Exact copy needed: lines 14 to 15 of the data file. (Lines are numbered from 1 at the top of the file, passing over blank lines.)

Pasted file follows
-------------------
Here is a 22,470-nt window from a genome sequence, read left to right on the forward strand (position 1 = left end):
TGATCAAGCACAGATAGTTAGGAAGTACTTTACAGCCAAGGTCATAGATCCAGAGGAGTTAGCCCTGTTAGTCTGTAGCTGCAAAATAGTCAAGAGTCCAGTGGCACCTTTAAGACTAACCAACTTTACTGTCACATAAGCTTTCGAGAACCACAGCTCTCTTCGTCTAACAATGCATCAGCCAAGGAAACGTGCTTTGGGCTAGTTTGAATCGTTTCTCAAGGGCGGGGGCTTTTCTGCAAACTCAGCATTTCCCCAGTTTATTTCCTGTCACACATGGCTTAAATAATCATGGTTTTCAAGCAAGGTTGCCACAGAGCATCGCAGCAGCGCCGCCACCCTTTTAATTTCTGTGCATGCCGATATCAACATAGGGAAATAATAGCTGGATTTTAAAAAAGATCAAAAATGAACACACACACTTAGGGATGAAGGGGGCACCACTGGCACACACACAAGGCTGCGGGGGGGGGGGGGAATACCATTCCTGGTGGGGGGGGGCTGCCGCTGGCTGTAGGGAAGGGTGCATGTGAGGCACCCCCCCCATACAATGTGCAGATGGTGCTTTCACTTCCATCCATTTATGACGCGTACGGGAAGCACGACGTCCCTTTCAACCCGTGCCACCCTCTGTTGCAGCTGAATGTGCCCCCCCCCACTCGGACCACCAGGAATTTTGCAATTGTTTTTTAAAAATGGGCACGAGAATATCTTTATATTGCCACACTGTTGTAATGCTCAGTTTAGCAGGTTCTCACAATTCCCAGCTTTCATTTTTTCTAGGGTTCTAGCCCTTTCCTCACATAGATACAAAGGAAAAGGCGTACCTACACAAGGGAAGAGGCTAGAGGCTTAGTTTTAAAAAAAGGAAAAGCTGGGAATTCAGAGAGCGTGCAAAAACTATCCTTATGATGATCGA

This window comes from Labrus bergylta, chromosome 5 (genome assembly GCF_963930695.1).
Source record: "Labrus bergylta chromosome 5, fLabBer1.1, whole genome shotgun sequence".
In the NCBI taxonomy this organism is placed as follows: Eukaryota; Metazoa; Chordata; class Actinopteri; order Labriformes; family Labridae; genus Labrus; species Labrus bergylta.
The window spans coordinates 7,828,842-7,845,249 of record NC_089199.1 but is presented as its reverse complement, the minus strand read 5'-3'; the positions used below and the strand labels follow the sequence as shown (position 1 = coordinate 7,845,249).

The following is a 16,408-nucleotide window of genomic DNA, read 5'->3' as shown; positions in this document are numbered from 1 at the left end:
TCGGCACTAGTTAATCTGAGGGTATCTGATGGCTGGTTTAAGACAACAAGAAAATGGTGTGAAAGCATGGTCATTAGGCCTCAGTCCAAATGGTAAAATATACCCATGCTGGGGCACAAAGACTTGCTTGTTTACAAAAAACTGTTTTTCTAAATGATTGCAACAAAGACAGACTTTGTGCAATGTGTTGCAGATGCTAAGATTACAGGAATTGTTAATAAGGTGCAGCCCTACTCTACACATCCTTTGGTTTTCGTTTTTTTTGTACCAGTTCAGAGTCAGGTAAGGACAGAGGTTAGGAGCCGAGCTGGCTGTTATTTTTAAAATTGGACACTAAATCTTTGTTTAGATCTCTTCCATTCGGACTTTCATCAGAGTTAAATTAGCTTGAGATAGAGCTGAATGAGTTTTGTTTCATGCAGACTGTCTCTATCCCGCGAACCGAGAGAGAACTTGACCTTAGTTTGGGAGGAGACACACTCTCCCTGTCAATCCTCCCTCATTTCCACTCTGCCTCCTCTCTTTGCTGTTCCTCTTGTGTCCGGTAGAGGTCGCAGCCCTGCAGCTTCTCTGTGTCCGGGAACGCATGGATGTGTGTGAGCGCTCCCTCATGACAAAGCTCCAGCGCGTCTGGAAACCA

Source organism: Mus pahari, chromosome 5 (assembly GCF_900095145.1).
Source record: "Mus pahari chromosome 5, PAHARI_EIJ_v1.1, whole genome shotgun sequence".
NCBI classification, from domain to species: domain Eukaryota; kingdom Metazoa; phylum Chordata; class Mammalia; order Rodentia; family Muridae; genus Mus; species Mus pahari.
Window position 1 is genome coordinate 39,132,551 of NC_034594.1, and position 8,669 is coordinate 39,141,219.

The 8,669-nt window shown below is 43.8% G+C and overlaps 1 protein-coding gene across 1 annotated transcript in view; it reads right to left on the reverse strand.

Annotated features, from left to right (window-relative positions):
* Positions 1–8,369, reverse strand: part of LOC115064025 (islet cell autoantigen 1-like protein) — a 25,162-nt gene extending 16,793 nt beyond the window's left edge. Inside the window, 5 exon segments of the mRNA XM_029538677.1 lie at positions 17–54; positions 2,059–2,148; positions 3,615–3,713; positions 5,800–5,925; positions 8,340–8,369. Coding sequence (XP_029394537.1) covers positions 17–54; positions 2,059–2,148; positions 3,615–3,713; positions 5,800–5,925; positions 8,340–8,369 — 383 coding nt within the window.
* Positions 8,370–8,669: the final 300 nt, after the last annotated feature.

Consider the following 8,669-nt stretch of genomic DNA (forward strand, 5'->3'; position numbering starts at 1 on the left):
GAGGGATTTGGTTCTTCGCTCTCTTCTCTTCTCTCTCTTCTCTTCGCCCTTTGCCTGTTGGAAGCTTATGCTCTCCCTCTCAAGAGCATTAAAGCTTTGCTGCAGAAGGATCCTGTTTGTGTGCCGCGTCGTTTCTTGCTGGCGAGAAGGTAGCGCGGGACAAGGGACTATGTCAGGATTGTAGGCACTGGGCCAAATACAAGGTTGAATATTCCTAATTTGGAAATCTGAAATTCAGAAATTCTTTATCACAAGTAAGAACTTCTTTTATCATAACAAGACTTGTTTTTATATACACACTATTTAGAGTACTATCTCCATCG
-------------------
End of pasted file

Annotated features, from left to right (window-relative positions):
* Positions 1–8,369, reverse strand: part of LOC115064025 (islet cell autoantigen 1-like protein) — a 25,162-nt gene extending 16,793 nt beyond the window's left edge. Inside the window, 5 exon segments of the mRNA XM_029538677.1 lie at positions 17–54; positions 2,059–2,148; positions 3,615–3,713; positions 5,800–5,925; positions 8,340–8,369. Coding sequence (XP_029394537.1) covers positions 17–54; positions 2,059–2,148; positions 3,615–3,713; positions 5,800–5,925; positions 8,340–8,369 — 383 coding nt within the window.